Strange to think I used to update this blog almost daily. And now, I’m hard-pressed to upload even an annual post. Looking back at my last entry in November 2020, it’s tough to believe that just a few days past that, my dad entered the hospital and a whirlwind many months followed, ending with his passing in May 2021.
During the time my dad was ill, I wished I had this blog to turn to for processing my feelings, but it seemed weird (and unreadable) that my only posts would be about dealing with his sickness and death. I come to this today because I’m still grieving big and was moved to express. You know how that can be.
There’s so much that happens internally when a beloved one falls ill and you’re a primary caregiver. It was so important to me that my dad had someone to watch over him in his helpless days. His wife (my stepmom) and her family were focused on other things – mainly the financial impact of my dad’s illness –and didn’t turn out to be “in sickness and in health” and “for better or for worse” kind of people. There was no input offered regarding how my dad, who needed 24/7 care, would be supported emotionally or financially, and once I realized that if he stayed where he first fell ill in Ventura County, he’d be mostly on his own, there was no doubt I’d take over and bring him to San Diego for the proper care.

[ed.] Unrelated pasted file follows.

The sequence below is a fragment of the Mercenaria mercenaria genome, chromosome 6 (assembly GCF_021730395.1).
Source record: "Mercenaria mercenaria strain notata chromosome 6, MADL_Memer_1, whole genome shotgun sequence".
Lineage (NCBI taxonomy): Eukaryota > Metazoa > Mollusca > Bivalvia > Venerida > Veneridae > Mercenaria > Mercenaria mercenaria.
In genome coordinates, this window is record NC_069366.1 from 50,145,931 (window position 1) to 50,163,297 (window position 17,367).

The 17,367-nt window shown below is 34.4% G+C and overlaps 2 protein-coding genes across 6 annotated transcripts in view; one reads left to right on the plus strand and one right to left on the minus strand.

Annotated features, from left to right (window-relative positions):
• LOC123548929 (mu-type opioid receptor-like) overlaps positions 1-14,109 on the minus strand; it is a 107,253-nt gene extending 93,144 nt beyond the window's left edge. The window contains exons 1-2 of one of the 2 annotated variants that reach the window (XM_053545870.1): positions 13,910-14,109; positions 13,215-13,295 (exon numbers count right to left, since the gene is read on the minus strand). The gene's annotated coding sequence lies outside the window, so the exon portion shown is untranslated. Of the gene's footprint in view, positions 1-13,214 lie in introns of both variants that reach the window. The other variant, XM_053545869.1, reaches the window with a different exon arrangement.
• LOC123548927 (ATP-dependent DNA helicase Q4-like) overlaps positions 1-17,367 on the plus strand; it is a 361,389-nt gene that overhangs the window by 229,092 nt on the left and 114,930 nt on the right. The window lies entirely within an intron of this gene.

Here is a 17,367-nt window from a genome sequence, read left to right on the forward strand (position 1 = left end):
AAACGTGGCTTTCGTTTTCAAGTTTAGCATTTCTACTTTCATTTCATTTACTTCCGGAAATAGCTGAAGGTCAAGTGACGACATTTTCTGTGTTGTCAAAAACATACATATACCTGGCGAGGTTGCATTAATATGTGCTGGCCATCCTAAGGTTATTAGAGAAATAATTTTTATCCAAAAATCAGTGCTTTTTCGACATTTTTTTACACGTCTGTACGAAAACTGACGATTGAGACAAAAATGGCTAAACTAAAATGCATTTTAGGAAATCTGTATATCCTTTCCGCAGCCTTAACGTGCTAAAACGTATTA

That meant I was witness to my dad’s final months. A true honor and heartbreak. I watched his eventual realization that his independence had been lost, that his wife and her family were who they were, and that he was probably never going to get out of bed again, and some of those days haunt me. My dad’s humor and positive mindset carried him (and his kids) through many down times, but this was one he couldn’t rise up from, and seeing that fire leave his body hit us all hard.
Luckily, his kids were able to spend precious time with him near the end. We live all over the world, and the chance to come together and be with my dad made a giant difference in how he processed his condition and how we did, too. We visited him nearly daily in the rehab home and in the assisted living facility where he was receiving hospice services the last weeks of his life. Before that, I was able to bring him home with me for more than a month and those days were filled with a million blessings (not my favorite word, but a true one).
For all of my life, I carried a profound understanding that my dad would be there for me in a millisecond if I needed him. To be there for him meant everything. There’s so much more to say. The images seared in my brain the last months, the realizations, the regrets, the anger, the what-ifs, that I almost can’t move forward some days. Letting this much out – even slowly, even in a “public” space such as this, is a start.
Mourning can be molasses like that. I suppose beginning to write it down is an attempt to move it out of me and deal with it.
You know how that can be…
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